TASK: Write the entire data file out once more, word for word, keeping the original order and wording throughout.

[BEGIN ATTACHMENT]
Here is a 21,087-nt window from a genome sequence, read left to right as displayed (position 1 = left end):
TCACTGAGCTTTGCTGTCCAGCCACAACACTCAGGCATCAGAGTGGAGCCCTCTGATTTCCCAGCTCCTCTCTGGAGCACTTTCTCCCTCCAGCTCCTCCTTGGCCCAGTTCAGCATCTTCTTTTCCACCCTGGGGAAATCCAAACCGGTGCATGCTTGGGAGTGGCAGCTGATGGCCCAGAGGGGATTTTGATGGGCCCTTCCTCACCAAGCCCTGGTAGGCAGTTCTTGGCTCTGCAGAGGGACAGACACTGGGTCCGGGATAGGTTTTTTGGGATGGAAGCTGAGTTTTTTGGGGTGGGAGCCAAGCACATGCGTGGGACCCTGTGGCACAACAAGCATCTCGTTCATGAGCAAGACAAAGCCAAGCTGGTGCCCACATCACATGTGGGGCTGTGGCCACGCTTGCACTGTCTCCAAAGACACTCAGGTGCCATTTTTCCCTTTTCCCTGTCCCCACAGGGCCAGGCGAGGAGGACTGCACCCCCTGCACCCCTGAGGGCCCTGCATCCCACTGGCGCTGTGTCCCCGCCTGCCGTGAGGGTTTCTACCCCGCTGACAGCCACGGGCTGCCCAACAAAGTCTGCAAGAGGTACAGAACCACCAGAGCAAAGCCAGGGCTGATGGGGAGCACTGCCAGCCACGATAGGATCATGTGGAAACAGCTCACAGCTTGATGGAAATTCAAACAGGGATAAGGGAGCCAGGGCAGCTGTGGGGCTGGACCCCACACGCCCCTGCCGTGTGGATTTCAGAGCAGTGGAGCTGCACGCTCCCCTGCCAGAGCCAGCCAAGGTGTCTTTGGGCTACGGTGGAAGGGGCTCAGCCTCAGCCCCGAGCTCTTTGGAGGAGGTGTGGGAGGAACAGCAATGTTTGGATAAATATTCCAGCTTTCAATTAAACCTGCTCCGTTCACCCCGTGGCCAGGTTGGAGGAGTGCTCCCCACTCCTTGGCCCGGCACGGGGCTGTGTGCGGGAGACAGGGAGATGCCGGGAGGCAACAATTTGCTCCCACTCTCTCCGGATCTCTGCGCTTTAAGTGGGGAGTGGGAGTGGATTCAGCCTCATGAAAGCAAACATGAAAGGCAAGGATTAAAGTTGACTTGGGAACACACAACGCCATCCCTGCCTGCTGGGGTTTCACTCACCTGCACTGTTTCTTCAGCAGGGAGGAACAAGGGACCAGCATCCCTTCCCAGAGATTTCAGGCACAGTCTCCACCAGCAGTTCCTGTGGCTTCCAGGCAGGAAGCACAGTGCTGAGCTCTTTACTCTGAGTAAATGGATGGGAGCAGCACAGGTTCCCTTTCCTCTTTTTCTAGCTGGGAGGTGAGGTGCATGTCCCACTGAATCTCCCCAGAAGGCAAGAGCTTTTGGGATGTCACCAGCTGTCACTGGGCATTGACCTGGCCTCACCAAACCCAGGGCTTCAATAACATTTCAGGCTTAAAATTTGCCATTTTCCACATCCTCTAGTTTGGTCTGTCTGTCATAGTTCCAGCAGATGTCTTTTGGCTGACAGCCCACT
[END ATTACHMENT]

Here is a 21,087-nt window from a genome sequence, read left to right as displayed (position 1 = left end):
TCACTGAGCTTTGCTGTCCAGCCACAACACTCAGGCATCAGAGTGGAGCCCTCTGATTTCCCAGCTCCTCTCTGGAGCACTTTCTCCCTCCAGCTCCTCCTTGGCCCAGTTCAGCATCTTCTTTTCCACCCTGGGGAAATCCAAACCGGTGCATGCTTGGGAGTGGCAGCTGATGGCCCAGAGGGGATTTTGATGGGCCCTTCCTCACCAAGCCCTGGTAGGCAGTTCTTGGCTCTGCAGAGGGACAGACACTGGGTCCGGGATAGGTTTTTTGGGATGGAAGCTGAGTTTTTTGGGGTGGGAGCCAAGCACATGCGTGGGACCCTGTGGCACAACAAGCATCTCGTTCATGAGCAAGACAAAGCCAAGCTGGTGCCCACATCACATGTGGGGCTGTGGCCACGCTTGCACTGTCTCCAAAGACACTCAGGTGCCATTTTTCCCTTTTCCCTGTCCCCACAGGGCCAGGCGAGGAGGACTGCACCCCCTGCACCCCTGAGGGCCCTGCATCCCACTGGCGCTGTGTCCCCGCCTGCCGTGAGGGTTTCTACCCCGCTGACAGCCACGGGCTGCCCAACAAAGTCTGCAAGAGGTACAGAACCACCAGAGCAAAGCCAGGGCTGATGGGGAGCACTGCCAGCCACGATAGGATCATGTGGAAACAGCTCACAGCTTGATGGAAATTCAAACAGGGATAAGGGAGCCAGGGCAGCTGTGGGGCTGGACCCCACACGCCCCTGCCGTGTGGATTTCAGAGCAGTGGAGCTGCACGCTCCCCTGCCAGAGCCAGCCAAGGTGTCTTTGGGCTACGGTGGAAGGGGCTCAGCCTCAGCCCCGAGCTCTTTGGAGGAGGTGTGGGAGGAACAGCAATGTTTGGATAAATATTCCAGCTTTCAATTAAACCTGCTCCGTTCACCCCGTGGCCAGGTTGGAGGAGTGCTCCCCACTCCTTGGCCCGGCACGGGGCTGTGTGCGGGAGACAGGGAGATGCCGGGAGGCAACAATTTGCTCCCACTCTCTCCGGATCTCTGCGCTTTAAGTGGGGAGTGGGAGTGGATTCAGCCTCATGAAAGCAAACATGAAAGGCAAGGATTAAAGTTGACTTGGGAACACACAACGCCATCCCTGCCTGCTGGGGTTTCACTCACCTGCACTGTTTCTTCAGCAGGGAGGAACAAGGGACCAGCATCCCTTCCCAGAGATTTCAGGCACAGTCTCCACCAGCAGTTCCTGTGGCTTCCAGGCAGGAAGCACAGTGCTGAGCTCTTTACTCTGAGTAAATGGATGGGAGCAGCACAGGTTCCCTTTCCTCTTTTTCTAGCTGGGAGGTGAGGTGCATGTCCCACTGAATCTCCCCAGAAGGCAAGAGCTTTTGGGATGTCACCAGCTGTCACTGGGCATTGACCTGGCCTCACCAAACCCAGGGCTTCAATAACATTTCAGGCTTAAAATTTGCCATTTTCCACATCCTCTAGTTTGGTCTGTCTGTCATAGTTCCAGCAGATGTCTTTTGGCTGACAGCCCACT